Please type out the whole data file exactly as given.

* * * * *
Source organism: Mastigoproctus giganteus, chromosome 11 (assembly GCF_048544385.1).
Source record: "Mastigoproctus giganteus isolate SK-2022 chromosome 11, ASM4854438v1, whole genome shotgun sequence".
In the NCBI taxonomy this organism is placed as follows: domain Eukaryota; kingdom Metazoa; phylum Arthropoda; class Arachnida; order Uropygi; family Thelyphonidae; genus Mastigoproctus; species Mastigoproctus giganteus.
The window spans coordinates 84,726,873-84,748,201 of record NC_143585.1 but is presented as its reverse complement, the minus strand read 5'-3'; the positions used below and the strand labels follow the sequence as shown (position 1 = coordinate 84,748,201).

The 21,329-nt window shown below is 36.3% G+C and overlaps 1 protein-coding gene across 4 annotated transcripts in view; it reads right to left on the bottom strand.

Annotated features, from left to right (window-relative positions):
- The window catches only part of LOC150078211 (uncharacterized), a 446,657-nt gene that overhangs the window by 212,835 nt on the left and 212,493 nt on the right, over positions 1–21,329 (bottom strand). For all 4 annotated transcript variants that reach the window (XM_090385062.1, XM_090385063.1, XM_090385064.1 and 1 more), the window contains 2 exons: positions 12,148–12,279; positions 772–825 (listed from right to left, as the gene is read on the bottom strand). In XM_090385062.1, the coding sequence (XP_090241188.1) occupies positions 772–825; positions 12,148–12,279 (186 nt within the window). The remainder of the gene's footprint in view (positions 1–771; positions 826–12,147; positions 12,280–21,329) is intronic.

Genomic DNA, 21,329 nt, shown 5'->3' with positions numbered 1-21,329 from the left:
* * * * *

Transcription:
Source organism: Mastigoproctus giganteus, chromosome 11 (assembly GCF_048544385.1).
Source record: "Mastigoproctus giganteus isolate SK-2022 chromosome 11, ASM4854438v1, whole genome shotgun sequence".
In the NCBI taxonomy this organism is placed as follows: domain Eukaryota; kingdom Metazoa; phylum Arthropoda; class Arachnida; order Uropygi; family Thelyphonidae; genus Mastigoproctus; species Mastigoproctus giganteus.
The window spans coordinates 84,726,873-84,748,201 of record NC_143585.1 but is presented as its reverse complement, the minus strand read 5'-3'; the positions used below and the strand labels follow the sequence as shown (position 1 = coordinate 84,748,201).

The 21,329-nt window shown below is 36.3% G+C and overlaps 1 protein-coding gene across 4 annotated transcripts in view; it reads right to left on the bottom strand.

Annotated features, from left to right (window-relative positions):
- The window catches only part of LOC150078211 (uncharacterized), a 446,657-nt gene that overhangs the window by 212,835 nt on the left and 212,493 nt on the right, over positions 1–21,329 (bottom strand). For all 4 annotated transcript variants that reach the window (XM_090385062.1, XM_090385063.1, XM_090385064.1 and 1 more), the window contains 2 exons: positions 12,148–12,279; positions 772–825 (listed from right to left, as the gene is read on the bottom strand). In XM_090385062.1, the coding sequence (XP_090241188.1) occupies positions 772–825; positions 12,148–12,279 (186 nt within the window). The remainder of the gene's footprint in view (positions 1–771; positions 826–12,147; positions 12,280–21,329) is intronic.

Genomic DNA, 21,329 nt, shown 5'->3' with positions numbered 1-21,329 from the left: